A Lady's Guide to Gossip and Murder
Dianne Freeman continues her series of light historical mysteries with A Lady’s Guide to Gossip And Murder, which combines cozy mystery and playful period romantic drama to create an entertaining – though not exceptional – historical mystery.
Frances Wynn, Countess of Harleigh, is an American heiress for whom death has been an uncomfortably close companion. Her elderly, philanderer of a husband, Reggie, kicked the bucket before the start of the first book in the series and left her alone with a seven-year-old daughter named Rose. As this book opens, Frances is still mourning her sister-in-law, Delia, who died in book one. It’s the late summer season in London – just heading towards, the Glorious Twelfth (the start of grouse shooting season), boredom is everywhere and most of the gentry have retired to their country estates. Frances has no interest in hunting and is planning on spending some time with her younger sister Lily in quiet peace as Lily angles for a proposal from her sweetheart, Leo. But all hope of peace goes dashing out the window when Frances receives word that her friend Mary Archer has been murdered.
Mary was the sweet-seeming darling of the fashionable set, and Frances had hoped to marry Mary off to her cousin, Charles, but the courtship fizzled out, and in the end, Mary and Frances never became terribly close. Frances is stunned to learn from the investigating detective, Inspector Delaney, that Mary was a confidence keeper; she had hundreds of notes detailing the most intimate secrets of the elite stashed away in her home. Some of them were about Charles, making him a suspect; and some were about another cousin – Graham – and a bank dispute they were embroiled in, adding him to the suspect list.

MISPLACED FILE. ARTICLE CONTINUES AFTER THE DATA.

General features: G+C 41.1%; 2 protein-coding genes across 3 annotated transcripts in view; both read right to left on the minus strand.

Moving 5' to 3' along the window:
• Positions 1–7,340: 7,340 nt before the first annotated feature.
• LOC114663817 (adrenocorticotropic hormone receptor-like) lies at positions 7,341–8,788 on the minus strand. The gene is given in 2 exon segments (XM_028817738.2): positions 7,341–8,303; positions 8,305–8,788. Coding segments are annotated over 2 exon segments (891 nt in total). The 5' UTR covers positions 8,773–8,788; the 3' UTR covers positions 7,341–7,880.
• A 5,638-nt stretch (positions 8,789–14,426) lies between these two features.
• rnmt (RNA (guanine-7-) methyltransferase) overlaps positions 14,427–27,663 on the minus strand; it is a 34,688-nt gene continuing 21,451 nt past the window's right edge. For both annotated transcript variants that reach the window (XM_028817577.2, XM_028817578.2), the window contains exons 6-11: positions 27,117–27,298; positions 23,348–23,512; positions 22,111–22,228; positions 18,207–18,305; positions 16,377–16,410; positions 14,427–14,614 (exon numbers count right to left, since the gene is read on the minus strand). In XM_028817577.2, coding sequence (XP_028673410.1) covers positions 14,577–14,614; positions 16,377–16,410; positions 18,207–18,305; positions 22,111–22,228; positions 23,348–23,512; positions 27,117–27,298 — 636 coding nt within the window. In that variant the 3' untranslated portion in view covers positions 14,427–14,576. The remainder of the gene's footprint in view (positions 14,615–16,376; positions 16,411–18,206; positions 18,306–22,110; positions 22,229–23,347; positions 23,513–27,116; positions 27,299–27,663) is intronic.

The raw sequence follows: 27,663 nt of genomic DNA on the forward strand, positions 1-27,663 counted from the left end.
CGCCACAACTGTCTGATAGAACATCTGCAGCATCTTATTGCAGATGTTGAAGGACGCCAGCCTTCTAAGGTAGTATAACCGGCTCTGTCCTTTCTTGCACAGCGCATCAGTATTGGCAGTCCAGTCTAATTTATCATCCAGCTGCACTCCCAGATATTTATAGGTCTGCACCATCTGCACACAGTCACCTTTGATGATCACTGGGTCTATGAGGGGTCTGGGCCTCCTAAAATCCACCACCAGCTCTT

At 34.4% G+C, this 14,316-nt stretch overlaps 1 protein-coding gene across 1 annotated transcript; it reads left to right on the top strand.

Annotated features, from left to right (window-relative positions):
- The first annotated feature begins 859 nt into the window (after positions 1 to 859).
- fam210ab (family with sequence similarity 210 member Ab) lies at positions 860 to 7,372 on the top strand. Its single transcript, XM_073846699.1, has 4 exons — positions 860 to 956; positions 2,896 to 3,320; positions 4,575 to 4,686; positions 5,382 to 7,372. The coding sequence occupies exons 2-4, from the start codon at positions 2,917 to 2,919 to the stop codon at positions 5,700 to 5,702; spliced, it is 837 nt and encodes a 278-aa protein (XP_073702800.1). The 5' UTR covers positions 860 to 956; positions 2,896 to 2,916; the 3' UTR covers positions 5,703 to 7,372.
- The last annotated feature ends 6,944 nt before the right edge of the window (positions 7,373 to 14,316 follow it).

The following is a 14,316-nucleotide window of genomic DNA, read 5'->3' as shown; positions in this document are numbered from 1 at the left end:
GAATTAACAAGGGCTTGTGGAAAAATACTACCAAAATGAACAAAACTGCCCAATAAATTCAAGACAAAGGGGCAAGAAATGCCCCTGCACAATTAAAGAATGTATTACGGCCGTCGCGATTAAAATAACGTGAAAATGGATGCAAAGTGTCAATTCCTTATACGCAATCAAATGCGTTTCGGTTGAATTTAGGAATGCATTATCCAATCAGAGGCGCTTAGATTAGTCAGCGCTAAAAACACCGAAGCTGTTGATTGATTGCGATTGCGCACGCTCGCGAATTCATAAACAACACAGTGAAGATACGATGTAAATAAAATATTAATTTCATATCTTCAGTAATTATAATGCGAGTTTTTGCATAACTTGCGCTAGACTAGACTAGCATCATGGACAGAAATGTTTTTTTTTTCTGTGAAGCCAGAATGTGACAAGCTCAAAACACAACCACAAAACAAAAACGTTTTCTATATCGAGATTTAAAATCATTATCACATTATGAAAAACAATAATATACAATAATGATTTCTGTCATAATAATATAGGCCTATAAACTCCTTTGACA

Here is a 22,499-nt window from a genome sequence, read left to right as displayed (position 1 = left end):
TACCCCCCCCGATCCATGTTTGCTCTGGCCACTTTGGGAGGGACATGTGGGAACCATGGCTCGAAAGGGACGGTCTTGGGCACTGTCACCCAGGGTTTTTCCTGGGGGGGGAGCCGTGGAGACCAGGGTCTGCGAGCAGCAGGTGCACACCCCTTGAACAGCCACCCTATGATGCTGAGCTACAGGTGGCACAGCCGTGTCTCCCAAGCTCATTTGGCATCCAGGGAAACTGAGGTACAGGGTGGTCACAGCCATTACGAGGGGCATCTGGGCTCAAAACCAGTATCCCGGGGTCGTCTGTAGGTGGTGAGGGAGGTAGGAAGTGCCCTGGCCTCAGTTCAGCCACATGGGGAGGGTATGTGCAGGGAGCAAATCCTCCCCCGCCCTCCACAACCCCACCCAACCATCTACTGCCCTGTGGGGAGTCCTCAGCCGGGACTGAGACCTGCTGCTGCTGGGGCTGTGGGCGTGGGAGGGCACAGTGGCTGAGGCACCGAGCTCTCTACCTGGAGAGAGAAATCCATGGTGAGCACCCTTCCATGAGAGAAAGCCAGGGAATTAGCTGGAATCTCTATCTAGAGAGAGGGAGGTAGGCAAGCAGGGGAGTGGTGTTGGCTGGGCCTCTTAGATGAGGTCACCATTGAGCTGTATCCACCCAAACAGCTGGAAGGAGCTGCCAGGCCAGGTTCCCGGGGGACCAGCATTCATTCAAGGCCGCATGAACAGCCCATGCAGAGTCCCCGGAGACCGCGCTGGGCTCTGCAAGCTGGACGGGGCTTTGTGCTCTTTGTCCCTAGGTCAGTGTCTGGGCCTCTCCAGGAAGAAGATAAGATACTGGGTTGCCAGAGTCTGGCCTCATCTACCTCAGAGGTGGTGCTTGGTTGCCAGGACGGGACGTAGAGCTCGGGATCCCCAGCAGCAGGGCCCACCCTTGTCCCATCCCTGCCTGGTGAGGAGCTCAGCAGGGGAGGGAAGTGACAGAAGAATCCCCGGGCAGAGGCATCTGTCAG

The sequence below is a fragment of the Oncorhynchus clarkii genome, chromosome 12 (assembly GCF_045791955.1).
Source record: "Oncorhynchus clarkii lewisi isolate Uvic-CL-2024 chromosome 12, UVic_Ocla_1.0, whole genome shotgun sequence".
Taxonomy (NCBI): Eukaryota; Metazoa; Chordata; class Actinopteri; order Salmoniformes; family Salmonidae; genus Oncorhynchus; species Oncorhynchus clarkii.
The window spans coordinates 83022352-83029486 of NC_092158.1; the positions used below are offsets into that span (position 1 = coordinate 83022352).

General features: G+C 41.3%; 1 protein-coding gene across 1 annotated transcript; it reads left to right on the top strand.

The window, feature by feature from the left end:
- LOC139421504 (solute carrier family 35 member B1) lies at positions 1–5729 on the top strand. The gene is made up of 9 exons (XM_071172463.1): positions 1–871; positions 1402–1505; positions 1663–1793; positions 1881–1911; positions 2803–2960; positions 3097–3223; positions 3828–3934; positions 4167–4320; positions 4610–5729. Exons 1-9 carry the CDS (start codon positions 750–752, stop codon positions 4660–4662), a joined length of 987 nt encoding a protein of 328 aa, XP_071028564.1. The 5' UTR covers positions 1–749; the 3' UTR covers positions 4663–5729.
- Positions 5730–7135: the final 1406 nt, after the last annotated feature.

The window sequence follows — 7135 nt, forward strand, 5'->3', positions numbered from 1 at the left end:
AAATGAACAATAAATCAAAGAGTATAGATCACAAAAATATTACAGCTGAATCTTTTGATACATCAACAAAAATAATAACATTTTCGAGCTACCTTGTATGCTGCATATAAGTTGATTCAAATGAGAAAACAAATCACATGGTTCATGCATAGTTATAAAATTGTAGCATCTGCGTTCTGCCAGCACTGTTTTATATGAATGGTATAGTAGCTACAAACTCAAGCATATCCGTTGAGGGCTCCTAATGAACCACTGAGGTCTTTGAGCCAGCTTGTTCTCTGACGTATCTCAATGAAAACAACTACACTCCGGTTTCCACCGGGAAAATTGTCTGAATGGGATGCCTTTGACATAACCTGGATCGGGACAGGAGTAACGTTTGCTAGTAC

Wanting to protect her family and find Mary’s killer, Frances once again aids the police – and once again her handsome bachelor neighbor, George Hazelton, is there to help her. Soon she learns that Mary has a complicated secret; she was the pseudonymous gossip columnist Miss Information in a local paper. Clearly, Mary held back some juicy tidbits, and clearly one of those tidbits was motivation for murder. But who is the murderer?
Part Harriet Vane, part Phyrne Fisher, Frances Wynn is a spirited and independent character whose cleverness remains tragically unnoticed by the light-minded society in which she lives. Her universe is familiar and yet not; and the way she digs out her clues and presents them to readers is intriguing.
I generally enjoyed the mystery to which Frances applies herself and many of the supporting characters. Her romance with George develops and percolates along nicely, and Charles, Lily and Rose are all believable. But while I definitely enjoyed the mystery, this book lacked that special spark that made The Lady’s Guide to Etiquette and Murder so lively. The procedural works, the mystery makes sense, Frances and George are a delight, the family is interesting, and Frances is as fun as ever – but the intensity feels lower and a little less compelling in this one. That doesn’t make The Lady’s Guide to Gossip and Murder any less fun, but it does mean that my recommendation is less urgent than it might be were it quite as fun and fresh as the first novel. Oh well. Consider this a quick, breezy summer beach mystery.